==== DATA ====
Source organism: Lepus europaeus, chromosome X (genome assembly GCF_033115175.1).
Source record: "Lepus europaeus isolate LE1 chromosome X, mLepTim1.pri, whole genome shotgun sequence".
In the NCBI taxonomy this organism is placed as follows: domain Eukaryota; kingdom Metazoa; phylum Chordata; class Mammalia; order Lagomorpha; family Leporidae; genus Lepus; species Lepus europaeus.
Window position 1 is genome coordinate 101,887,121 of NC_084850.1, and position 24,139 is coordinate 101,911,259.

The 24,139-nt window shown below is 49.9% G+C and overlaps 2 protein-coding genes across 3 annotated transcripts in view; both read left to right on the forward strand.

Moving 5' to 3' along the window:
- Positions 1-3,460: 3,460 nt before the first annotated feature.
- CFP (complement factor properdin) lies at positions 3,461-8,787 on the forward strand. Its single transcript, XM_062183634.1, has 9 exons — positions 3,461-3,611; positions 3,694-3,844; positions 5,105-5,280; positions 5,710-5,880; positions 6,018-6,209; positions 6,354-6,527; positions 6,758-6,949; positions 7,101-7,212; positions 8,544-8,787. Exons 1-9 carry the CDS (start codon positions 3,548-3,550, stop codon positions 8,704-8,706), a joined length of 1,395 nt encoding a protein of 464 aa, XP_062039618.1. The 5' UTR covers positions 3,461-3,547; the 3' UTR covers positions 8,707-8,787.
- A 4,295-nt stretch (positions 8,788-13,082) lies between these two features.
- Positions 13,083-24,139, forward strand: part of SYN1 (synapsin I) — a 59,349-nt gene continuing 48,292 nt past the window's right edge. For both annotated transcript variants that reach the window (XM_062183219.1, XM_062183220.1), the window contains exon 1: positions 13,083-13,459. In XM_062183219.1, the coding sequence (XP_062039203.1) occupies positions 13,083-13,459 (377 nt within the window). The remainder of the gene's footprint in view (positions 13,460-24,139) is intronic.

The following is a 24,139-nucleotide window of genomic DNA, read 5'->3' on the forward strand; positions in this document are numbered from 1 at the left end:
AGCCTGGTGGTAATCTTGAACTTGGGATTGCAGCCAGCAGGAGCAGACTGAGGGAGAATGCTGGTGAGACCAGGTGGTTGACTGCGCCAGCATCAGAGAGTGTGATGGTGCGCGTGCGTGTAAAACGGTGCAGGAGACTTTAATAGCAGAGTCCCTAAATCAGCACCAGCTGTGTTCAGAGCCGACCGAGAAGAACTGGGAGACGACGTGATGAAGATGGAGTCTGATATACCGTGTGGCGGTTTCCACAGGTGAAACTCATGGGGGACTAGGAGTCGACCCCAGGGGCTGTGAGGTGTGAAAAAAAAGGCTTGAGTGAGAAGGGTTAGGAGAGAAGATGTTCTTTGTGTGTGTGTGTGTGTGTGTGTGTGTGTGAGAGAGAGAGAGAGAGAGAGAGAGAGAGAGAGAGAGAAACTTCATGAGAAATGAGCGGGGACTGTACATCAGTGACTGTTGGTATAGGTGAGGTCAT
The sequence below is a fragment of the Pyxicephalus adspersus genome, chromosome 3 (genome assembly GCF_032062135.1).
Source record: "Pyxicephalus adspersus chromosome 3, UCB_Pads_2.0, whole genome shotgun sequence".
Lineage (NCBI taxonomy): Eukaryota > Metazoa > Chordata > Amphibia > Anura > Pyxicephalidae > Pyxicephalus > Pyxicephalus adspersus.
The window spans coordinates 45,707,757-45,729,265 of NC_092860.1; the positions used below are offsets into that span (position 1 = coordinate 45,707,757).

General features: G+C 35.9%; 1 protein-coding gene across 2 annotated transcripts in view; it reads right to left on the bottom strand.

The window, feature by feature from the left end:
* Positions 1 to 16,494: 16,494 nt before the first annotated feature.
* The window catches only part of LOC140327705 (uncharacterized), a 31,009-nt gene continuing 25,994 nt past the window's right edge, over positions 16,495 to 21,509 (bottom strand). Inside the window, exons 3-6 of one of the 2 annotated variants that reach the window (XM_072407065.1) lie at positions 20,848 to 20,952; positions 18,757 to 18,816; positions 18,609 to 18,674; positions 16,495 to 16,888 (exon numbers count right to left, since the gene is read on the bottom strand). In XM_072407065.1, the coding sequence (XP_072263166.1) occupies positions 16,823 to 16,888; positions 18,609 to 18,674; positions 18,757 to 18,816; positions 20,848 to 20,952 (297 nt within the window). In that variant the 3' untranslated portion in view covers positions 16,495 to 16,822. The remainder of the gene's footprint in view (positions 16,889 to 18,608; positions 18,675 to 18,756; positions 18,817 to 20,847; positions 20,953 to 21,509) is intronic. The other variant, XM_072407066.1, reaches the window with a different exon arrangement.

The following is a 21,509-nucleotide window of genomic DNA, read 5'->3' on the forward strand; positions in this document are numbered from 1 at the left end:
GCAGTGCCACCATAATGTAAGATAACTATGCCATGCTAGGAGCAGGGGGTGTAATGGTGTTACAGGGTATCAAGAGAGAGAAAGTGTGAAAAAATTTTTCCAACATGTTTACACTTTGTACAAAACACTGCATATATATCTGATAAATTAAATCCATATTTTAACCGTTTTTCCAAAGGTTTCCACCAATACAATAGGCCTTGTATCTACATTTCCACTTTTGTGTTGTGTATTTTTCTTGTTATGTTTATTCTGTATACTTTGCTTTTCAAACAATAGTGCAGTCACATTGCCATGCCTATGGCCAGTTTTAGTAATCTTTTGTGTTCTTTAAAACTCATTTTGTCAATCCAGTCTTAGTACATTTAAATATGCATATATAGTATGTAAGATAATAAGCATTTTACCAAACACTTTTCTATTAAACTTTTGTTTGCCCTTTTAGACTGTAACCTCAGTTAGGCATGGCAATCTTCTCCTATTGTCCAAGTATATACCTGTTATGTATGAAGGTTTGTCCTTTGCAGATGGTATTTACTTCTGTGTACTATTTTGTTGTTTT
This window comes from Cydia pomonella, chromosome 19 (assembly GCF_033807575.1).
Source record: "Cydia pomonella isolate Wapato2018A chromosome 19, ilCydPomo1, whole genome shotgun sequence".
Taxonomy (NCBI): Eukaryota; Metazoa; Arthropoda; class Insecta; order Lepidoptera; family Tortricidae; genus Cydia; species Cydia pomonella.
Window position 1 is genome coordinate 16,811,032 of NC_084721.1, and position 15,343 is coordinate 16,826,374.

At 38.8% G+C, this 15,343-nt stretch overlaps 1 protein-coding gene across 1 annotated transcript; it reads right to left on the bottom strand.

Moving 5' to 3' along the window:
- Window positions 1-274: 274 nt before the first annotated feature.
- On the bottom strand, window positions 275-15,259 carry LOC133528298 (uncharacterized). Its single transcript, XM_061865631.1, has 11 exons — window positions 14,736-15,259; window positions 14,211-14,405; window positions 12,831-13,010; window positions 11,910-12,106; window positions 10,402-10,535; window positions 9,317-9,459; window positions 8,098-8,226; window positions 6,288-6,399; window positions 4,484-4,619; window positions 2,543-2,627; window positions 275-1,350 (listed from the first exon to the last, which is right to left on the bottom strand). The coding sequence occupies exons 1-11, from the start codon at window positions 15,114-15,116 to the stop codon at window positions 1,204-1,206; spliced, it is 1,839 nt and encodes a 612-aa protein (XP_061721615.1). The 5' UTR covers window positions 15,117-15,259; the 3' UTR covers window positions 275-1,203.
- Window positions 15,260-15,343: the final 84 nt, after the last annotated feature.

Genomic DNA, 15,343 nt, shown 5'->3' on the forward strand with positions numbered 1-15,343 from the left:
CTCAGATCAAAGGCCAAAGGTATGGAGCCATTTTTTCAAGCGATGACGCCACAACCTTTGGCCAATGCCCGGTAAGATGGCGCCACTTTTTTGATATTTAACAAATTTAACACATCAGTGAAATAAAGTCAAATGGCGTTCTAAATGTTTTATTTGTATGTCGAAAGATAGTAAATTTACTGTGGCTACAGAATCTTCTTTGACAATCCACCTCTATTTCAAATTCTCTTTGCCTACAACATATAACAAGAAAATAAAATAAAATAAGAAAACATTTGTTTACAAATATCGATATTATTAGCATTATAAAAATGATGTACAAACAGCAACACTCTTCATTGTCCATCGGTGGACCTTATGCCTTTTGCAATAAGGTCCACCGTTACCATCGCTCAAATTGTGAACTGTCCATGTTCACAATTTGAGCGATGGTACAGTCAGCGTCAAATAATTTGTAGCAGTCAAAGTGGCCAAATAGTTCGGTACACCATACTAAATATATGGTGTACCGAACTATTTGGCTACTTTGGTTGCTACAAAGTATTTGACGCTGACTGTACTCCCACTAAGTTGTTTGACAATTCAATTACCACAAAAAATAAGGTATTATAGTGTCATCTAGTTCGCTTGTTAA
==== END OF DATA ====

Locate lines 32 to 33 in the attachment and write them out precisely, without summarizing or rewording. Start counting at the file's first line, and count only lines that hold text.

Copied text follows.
Genomic DNA, 15,343 nt, shown 5'->3' on the forward strand with positions numbered 1-15,343 from the left:
CTCAGATCAAAGGCCAAAGGTATGGAGCCATTTTTTCAAGCGATGACGCCACAACCTTTGGCCAATGCCCGGTAAGATGGCGCCACTTTTTTGATATTTAACAAATTTAACACATCAGTGAAATAAAGTCAAATGGCGTTCTAAATGTTTTATTTGTATGTCGAAAGATAGTAAATTTACTGTGGCTACAGAATCTTCTTTGACAATCCACCTCTATTTCAAATTCTCTTTGCCTACAACATATAACAAGAAAATAAAATAAAATAAGAAAACATTTGTTTACAAATATCGATATTATTAGCATTATAAAAATGATGTACAAACAGCAACACTCTTCATTGTCCATCGGTGGACCTTATGCCTTTTGCAATAAGGTCCACCGTTACCATCGCTCAAATTGTGAACTGTCCATGTTCACAATTTGAGCGATGGTACAGTCAGCGTCAAATAATTTGTAGCAGTCAAAGTGGCCAAATAGTTCGGTACACCATACTAAATATATGGTGTACCGAACTATTTGGCTACTTTGGTTGCTACAAAGTATTTGACGCTGACTGTACTCCCACTAAGTTGTTTGACAATTCAATTACCACAAAAAATAAGGTATTATAGTGTCATCTAGTTCGCTTGTTAA